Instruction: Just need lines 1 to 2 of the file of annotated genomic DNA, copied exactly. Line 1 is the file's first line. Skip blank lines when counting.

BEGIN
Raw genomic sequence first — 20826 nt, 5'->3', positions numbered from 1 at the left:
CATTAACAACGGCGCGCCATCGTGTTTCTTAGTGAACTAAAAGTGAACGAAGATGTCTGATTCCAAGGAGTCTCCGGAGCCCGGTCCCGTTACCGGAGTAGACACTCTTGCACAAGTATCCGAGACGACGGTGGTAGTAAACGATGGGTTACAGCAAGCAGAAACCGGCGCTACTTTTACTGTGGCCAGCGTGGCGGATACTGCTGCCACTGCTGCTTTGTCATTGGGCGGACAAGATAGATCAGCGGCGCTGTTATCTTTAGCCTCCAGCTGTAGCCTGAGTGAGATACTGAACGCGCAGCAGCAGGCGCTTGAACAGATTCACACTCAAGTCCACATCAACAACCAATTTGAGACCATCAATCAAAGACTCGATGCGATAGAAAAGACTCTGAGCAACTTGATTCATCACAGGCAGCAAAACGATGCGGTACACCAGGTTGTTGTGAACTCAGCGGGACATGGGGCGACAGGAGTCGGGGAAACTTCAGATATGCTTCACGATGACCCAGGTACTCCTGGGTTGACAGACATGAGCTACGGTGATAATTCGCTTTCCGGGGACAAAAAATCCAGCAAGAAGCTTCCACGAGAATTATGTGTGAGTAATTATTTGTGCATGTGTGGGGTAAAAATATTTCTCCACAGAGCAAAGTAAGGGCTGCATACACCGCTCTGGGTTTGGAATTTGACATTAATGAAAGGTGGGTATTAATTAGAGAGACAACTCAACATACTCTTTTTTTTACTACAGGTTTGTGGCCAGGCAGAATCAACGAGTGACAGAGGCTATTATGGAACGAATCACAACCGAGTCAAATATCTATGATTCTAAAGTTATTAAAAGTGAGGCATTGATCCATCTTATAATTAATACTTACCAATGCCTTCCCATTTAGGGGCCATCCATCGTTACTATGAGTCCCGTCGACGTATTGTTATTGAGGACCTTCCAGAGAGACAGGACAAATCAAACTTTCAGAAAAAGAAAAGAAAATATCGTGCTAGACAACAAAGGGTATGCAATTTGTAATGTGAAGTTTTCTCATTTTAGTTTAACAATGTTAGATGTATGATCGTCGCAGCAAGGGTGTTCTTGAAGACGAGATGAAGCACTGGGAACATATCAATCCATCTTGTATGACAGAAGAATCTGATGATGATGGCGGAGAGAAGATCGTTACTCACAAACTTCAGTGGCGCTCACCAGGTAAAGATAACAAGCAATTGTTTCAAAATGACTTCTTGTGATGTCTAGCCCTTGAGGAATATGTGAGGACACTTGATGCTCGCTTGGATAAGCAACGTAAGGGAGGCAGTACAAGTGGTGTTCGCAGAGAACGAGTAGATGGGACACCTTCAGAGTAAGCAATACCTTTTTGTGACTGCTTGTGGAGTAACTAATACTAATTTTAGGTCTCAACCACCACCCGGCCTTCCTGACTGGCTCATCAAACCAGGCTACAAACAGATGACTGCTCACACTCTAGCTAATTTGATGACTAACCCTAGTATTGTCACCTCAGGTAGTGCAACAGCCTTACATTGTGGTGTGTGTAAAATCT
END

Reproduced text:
Raw genomic sequence first — 20826 nt, 5'->3', positions numbered from 1 at the left:
CATTAACAACGGCGCGCCATCGTGTTTCTTAGTGAACTAAAAGTGAACGAAGATGTCTGATTCCAAGGAGTCTCCGGAGCCCGGTCCCGTTACCGGAGTAGACACTCTTGCACAAGTATCCGAGACGACGGTGGTAGTAAACGATGGGTTACAGCAAGCAGAAACCGGCGCTACTTTTACTGTGGCCAGCGTGGCGGATACTGCTGCCACTGCTGCTTTGTCATTGGGCGGACAAGATAGATCAGCGGCGCTGTTATCTTTAGCCTCCAGCTGTAGCCTGAGTGAGATACTGAACGCGCAGCAGCAGGCGCTTGAACAGATTCACACTCAAGTCCACATCAACAACCAATTTGAGACCATCAATCAAAGACTCGATGCGATAGAAAAGACTCTGAGCAACTTGATTCATCACAGGCAGCAAAACGATGCGGTACACCAGGTTGTTGTGAACTCAGCGGGACATGGGGCGACAGGAGTCGGGGAAACTTCAGATATGCTTCACGATGACCCAGGTACTCCTGGGTTGACAGACATGAGCTACGGTGATAATTCGCTTTCCGGGGACAAAAAATCCAGCAAGAAGCTTCCACGAGAATTATGTGTGAGTAATTATTTGTGCATGTGTGGGGTAAAAATATTTCTCCACAGAGCAAAGTAAGGGCTGCATACACCGCTCTGGGTTTGGAATTTGACATTAATGAAAGGTGGGTATTAATTAGAGAGACAACTCAACATACTCTTTTTTTTACTACAGGTTTGTGGCCAGGCAGAATCAACGAGTGACAGAGGCTATTATGGAACGAATCACAACCGAGTCAAATATCTATGATTCTAAAGTTATTAAAAGTGAGGCATTGATCCATCTTATAATTAATACTTACCAATGCCTTCCCATTTAGGGGCCATCCATCGTTACTATGAGTCCCGTCGACGTATTGTTATTGAGGACCTTCCAGAGAGACAGGACAAATCAAACTTTCAGAAAAAGAAAAGAAAATATCGTGCTAGACAACAAAGGGTATGCAATTTGTAATGTGAAGTTTTCTCATTTTAGTTTAACAATGTTAGATGTATGATCGTCGCAGCAAGGGTGTTCTTGAAGACGAGATGAAGCACTGGGAACATATCAATCCATCTTGTATGACAGAAGAATCTGATGATGATGGCGGAGAGAAGATCGTTACTCACAAACTTCAGTGGCGCTCACCAGGTAAAGATAACAAGCAATTGTTTCAAAATGACTTCTTGTGATGTCTAGCCCTTGAGGAATATGTGAGGACACTTGATGCTCGCTTGGATAAGCAACGTAAGGGAGGCAGTACAAGTGGTGTTCGCAGAGAACGAGTAGATGGGACACCTTCAGAGTAAGCAATACCTTTTTGTGACTGCTTGTGGAGTAACTAATACTAATTTTAGGTCTCAACCACCACCCGGCCTTCCTGACTGGCTCATCAAACCAGGCTACAAACAGATGACTGCTCACACTCTAGCTAATTTGATGACTAACCCTAGTATTGTCACCTCAGGTAGTGCAACAGCCTTACATTGTGGTGTGTGTAAAATCT